You might also want to consider where to put the flat tire after you remove it. It will not fit in either the front trunk nor the hatch. It "might" fit in the passenger seat. It may be a good idea to get a tire bag (or some kind of plastic bag) to put the flat tire in to not soil the passenger seat.

When will Porsche give the Cayman more power?

There is much discussion and many opinions on this. Only Porsche AG itself can answer this question. A wise course of action may be to ignore all Internet rumors and just wait until Porsche makes an official announcement.

Are 20” or more wheels a good idea for the Cayman?

The Cayman S is comes standard with an 18" wheel with 19" optional. 19" is Plus One sizing. 20" is Plus Two sizing (See this article for information of the concept of plus sizing). Bigger wheels are a personal choice. Read your manual about using aftermarket wheels not approved by Porsche.

What wax should I use on my Cayman? (lots of luck answering that one)

There is no simple or easy answer for this. There is far more to detailing a modern car than simple waxing. It can include a complete range of products from using claybar to different levels of polish (depending upon how badly the clearcoat requires it) to glaze to the "wax" itself. This is beyond the scope of the FAQ and it is suggested you begin researching it by reading this site. The decision to use a synthetic wax versus carnauba is a personal choice. Since this is a personal decision, you should read a detailers forum, like the referenced website, and formulate your own opinion.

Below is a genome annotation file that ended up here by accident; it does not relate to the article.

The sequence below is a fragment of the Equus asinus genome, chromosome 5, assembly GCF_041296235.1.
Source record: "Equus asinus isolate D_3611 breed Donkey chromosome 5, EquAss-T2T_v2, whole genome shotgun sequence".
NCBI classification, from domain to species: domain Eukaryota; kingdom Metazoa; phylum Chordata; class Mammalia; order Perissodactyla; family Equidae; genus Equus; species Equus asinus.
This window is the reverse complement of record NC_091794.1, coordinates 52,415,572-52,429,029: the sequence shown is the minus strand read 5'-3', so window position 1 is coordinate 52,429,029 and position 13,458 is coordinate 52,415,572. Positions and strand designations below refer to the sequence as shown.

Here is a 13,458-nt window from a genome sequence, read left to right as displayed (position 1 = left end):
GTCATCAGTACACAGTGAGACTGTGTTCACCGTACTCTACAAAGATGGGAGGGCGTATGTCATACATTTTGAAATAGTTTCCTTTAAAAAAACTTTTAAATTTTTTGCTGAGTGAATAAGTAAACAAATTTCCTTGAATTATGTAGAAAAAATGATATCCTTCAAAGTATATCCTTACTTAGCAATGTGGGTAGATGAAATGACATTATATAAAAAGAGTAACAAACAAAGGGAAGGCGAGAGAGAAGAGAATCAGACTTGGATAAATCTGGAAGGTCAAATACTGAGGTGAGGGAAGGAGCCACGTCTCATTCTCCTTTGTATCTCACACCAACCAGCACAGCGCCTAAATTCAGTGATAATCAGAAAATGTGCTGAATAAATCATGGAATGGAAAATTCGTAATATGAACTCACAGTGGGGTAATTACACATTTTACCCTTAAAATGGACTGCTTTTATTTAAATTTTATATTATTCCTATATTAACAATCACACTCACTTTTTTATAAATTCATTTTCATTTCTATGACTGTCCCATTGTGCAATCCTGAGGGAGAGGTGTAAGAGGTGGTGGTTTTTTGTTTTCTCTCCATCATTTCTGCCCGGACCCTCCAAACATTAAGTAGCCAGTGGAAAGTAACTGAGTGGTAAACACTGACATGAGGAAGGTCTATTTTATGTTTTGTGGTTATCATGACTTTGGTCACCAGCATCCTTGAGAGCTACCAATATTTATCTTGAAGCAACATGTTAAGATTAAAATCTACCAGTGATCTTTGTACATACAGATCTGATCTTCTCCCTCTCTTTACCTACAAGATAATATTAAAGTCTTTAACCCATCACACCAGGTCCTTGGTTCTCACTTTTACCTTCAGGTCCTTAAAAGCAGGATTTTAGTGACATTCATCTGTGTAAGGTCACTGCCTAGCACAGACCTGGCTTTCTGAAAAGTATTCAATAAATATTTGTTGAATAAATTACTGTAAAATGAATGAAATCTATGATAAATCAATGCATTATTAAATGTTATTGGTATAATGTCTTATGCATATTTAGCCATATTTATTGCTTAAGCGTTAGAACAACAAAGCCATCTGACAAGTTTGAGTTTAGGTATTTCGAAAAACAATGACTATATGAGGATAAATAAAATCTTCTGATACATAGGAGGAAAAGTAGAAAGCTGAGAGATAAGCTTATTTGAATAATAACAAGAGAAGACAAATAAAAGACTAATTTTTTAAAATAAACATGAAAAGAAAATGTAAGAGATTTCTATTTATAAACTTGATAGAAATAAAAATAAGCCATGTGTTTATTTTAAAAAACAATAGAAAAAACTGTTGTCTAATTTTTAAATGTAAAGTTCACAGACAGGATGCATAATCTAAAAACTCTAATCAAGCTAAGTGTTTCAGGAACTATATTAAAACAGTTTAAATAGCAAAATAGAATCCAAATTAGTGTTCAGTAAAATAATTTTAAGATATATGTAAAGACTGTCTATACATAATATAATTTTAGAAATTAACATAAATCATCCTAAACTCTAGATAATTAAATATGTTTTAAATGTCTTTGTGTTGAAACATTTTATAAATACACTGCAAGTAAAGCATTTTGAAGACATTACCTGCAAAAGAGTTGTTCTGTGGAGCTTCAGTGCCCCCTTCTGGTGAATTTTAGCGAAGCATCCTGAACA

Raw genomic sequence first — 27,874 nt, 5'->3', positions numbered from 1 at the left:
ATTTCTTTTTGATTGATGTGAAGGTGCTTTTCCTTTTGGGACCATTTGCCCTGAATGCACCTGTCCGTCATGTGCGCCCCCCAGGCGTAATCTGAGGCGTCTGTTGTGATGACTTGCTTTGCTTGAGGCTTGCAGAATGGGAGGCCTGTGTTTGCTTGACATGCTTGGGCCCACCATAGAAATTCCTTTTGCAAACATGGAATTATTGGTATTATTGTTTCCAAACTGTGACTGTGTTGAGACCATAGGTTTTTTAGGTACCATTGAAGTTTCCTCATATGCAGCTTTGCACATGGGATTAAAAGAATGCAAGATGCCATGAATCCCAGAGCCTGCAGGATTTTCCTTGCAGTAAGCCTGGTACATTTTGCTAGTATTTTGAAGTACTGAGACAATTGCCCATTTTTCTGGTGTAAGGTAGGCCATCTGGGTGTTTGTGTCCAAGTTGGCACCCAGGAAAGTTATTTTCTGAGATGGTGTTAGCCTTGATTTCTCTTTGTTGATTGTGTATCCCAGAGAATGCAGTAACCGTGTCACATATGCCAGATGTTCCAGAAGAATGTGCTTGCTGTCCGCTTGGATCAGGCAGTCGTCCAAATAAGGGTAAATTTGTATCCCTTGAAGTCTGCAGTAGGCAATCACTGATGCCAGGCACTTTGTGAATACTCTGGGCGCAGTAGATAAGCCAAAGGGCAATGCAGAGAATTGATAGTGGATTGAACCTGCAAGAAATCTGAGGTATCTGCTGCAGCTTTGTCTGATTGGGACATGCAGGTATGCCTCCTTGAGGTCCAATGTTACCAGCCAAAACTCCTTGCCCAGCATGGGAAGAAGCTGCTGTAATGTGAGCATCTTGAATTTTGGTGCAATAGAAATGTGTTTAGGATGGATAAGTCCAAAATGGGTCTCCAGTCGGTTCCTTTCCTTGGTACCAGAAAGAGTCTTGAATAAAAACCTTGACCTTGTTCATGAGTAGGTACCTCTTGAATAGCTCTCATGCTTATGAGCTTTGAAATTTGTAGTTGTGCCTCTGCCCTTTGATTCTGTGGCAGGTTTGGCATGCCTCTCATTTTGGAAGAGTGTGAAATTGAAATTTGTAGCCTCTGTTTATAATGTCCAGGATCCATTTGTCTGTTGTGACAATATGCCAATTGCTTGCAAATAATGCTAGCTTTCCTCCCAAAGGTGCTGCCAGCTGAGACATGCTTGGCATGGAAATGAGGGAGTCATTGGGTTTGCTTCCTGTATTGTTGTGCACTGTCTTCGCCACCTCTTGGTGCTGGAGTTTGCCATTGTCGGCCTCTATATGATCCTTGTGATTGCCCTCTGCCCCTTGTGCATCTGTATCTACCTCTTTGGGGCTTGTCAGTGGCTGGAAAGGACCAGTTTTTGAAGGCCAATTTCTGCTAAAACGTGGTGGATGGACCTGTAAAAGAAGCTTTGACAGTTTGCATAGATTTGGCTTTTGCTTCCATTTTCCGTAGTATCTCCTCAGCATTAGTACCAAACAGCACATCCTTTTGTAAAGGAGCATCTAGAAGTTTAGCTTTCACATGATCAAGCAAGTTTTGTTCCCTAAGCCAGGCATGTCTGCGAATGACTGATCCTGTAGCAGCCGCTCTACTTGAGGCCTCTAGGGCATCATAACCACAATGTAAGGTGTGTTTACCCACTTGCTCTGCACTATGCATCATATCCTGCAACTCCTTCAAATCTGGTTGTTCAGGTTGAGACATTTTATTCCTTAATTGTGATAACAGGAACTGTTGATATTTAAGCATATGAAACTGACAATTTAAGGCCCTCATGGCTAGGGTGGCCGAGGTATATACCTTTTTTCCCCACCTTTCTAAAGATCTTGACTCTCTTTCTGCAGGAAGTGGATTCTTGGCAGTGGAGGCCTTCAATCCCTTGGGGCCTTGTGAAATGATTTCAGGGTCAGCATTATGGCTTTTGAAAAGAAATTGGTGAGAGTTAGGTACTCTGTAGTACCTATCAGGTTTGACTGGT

Some popular carnauba waxes include: Glasur, Pinnacle Sourveign, and PS21. A popular synthetics is Zaino (there are many others). 

Note: no wax is either endorsed or recommended by this website


"Waxing" the AS

Waxing too much?

I'm nesting.....

Turtle wax ICE...

new owner seeks advice

Cleaning Products

7 hour detail today


and many others ...


A popular way to assist in the polishing and waxing of a car is to use an orbital buffer.




How To Use Porter Cable 7424 - Article

Porter Cable Orbital Polisher Question

How much will an oil change cost me at the dealer?

Dealers prices may vary. It is not possible to put a price of this. If going in for an oil change, you might want to specify exactly what services you want performed.

How much will a service cost me at a dealer?